“I don't think the golf changes,” Kerr said. “I think, physically, it gets harder as you get older. Like I said, I've got tape on my hamstring. I strained it, just a little bit yesterday, walking around this golf course. It's tough as you get older, just being fresh and rested. I put more focus into that as I've gotten older. I still practice, but off the course I try to get more rest.”

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Big names chasing Kerr into the weekend at Kia Classic

By Associated PressMarch 24, 2018, 1:55 am

CARLSBAD, Calif. - Cristie Kerr shot an 8-under 64 on Friday in the Kia Classic to take a five-stroke lead into the weekend.

The 40-year-old Kerr had eight birdies in her second straight bogey-free round to reach 13-under 131 at rain-softened Aviara.

''I like winning. I like challenging myself,'' Kerr said. ''Definitely doesn't get any easier as you get older with the travel and recovery time. I got up this morning and I'm like, 'Man, why does my hamstring hurt?' From working around this hilly golf course. The golf ball doesn't know an age. I've always said that. As long as I stay hungry, going to just keep playing.''

She has 20 LPGA victories, winning at Aviara in 2015. She won twice last year and helped the U.S. beat Europe in her ninth Solheim Cup appearance.

''It's tough as you get older just being fresh and rested,'' Kerr said. ''I put more focus into that as I've gotten older. I still practice, but off the course I try to get more rest.''

Lizette Salas, In-Kyung Kim, Hee Young Park and Caroline Hedwall were tied for second. Salas shot 67, Kim 69, and Park and Hedwall 70.

''I really like this golf course. I really like the environment,'' said Salas, the former University of Southern California player from Azusa. ''My family gets to come out. So much confidence at the beginning of the week, and definitely showed the first two days.

Jeong Eun Lee was 7 under after a 69, and defending ANA champion So Yeon Ryu had a 70 to get to 6 under.

Full-field scores from the Kia Classic

Ariya Jutanugarn (72), Brooke Henderson (70) and 2016 winner Lydia Ko (71) were 5 under. Shanshan Feng (68) was another stroke back, and Singapore winner Michelle Wie (72) was 1 under.

Lexi Thompson was 2 over after a 74, making the cut on the number in the final event before the major ANA Inspiration next week at Mission Hills.

Kerr opened with birdies on the par-5 10th and par-3 11th, added birdies on the par-4 16th, 18th and second, and ran off three in a row on the par-3 sixth, par-4 seventh and par-5 eighth.

''I don't think you can fall asleep on one shot,'' Kerr said. ''It's a really good golf course. I think I play better on courses that demand the focus, so I think that's why I've played well here in the past. ... I'm trying not to put limits on myself right now. I've got some good things going on with my swing.''

She has long been one best putters and green-readers in the world.

''I can see the subtleties that a lot of people can't,'' Kerr said. ''It's a gift from God being able to do that. I've always had that, so I'm lucky.''

Laura Davies withdrew after an opening 82. The 54-year-old Davies tied for second last week in the Founders Cup in Phoenix, playing through painful left Achilles and calf problems.

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DJ hits 489-yard drive, but it doesn't count for history

By Rex HoggardMarch 24, 2018, 12:22 am

AUSTIN, Texas – Dustin Johnson is no stranger to big drives, but even for DJ this one was impressive.

Trailing in his Day 3 match at the WGC-Dell Technologies Match Play, Johnson launched a drive at the par-5 12th hole that traveled 489 yards, but that number comes with an asterisk.

“He got lucky it hit the road,” smiled Kevin Kisner, who was leading the world No. 1, 3 up, at the time. “I thought he would make an eagle for sure, he only had 80 yards [to the hole]. He didn’t hit a very good putt.”

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Johnson’s drive, which was 139 yards past Kisner’s tee shot, is the longest recorded on the PGA Tour in the ShotLink era, surpassing Davis Love III’s drive of 476 yards in 2004 at the Tournament of Champions.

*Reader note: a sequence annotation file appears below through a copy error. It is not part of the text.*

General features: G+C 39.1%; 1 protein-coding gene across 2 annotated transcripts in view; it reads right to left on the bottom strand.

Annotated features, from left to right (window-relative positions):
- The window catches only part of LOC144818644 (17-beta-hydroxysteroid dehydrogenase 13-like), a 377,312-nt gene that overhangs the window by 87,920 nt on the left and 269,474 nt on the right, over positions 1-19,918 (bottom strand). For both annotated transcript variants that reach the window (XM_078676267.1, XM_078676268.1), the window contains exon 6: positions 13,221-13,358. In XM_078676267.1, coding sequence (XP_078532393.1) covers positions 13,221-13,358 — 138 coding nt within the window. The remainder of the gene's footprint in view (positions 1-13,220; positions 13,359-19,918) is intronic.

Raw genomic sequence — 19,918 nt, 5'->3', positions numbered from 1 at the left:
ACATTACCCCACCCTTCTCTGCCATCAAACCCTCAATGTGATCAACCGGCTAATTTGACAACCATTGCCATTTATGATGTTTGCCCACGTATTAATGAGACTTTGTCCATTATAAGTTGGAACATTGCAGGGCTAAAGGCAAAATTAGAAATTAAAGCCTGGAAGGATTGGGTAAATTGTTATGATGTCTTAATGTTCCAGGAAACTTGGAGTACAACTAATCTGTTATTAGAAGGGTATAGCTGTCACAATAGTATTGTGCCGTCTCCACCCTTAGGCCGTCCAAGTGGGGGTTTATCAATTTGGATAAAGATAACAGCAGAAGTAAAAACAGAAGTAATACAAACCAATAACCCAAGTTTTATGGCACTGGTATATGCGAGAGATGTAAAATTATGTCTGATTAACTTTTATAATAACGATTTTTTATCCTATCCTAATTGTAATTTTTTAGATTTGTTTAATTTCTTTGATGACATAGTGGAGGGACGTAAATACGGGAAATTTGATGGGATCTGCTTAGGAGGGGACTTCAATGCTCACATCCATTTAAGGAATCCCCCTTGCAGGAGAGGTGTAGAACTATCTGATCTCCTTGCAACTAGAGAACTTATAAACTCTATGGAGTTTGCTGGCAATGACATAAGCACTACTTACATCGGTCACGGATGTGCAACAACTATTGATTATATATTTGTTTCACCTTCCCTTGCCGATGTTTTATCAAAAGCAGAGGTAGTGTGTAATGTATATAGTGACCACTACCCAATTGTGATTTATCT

The drive will not go into the record books, however, because the Tour doesn’t count statistics from the Match Play.

It should also be noted, Kisner halved the 12th hole with a birdie and won the match, 4 and 3, to advance to the round of 16.

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Durant leads Champions event in Mississippi

By Associated PressMarch 24, 2018, 12:21 am

BILOXI, Miss. - Joe Durant had three straight birdies in a back-nine burst and a shot 6-under 66 on Friday to take the first-round lead in the PGA Tour Champions' Rapiscan Systems Classic.

Durant birdied the par-4 11th and 12th and par-5 13th in the bogey-free round at breezy and rain-softened Fallen Oak. Because of the wet conditions, players were allowed to lift, clean and place their golf balls in the fairway.

''It just sets up nice to my eye,'' Durant said. ''It's a beautiful golf course and it's very challenging. The tee shots seem to set up well for me, but the greens are maybe as quick as I've ever seen them here. You really have to put the ball in the right spots. I played very nice today. With the wind swirling like it was, I'm really happy.''

He won the Chubb Classic last month in Naples, Florida, for his third victory on the 50-and-over tour.

Full-field scores from the Rapiscan Systems Classic

''Done this long enough, Friday's just one day,'' Durant said. ''Especially in a three-day tournament, you've got to go out and shoot three good numbers. Fortunate to put one on the board, but I know I have to back it up with a couple of good days because you can get passed very quickly out here.''

Mark Calcavecchia was a stroke back. He won last month in Boca Raton, Florida

''It's probably my best round I've ever had here and it was a tough day to play,'' Calcavecchia said. ''The greens are just lightning fast. They're pretty slopey greens, so very difficult to putt.''

Steve Stricker was third at 68. He took the Tucson, Arizona, event three weeks ago for his first senior victory.

''Just getting it around and managing my game I think like I always do,'' Stricker said. ''You get in the wrong position here with the greens being so fast and you're going to be in trouble. I did that a couple times today.''

Billy Mayfair, Billy Andrade and David McKenzie shot 69. Jerry Kelly, the winner of the season-opening event in Hawaii, was at 70 with Wes Short Jr., Glen Day, Gene Sauers and Jesper Parnevik.

Bernhard Langer opened with a 71, and two-time defending champion Miguel Angel Jimenez had a 72.

Vijay Singh, coming off his first senior victory two weeks ago in Newport Beach, California, had a 73.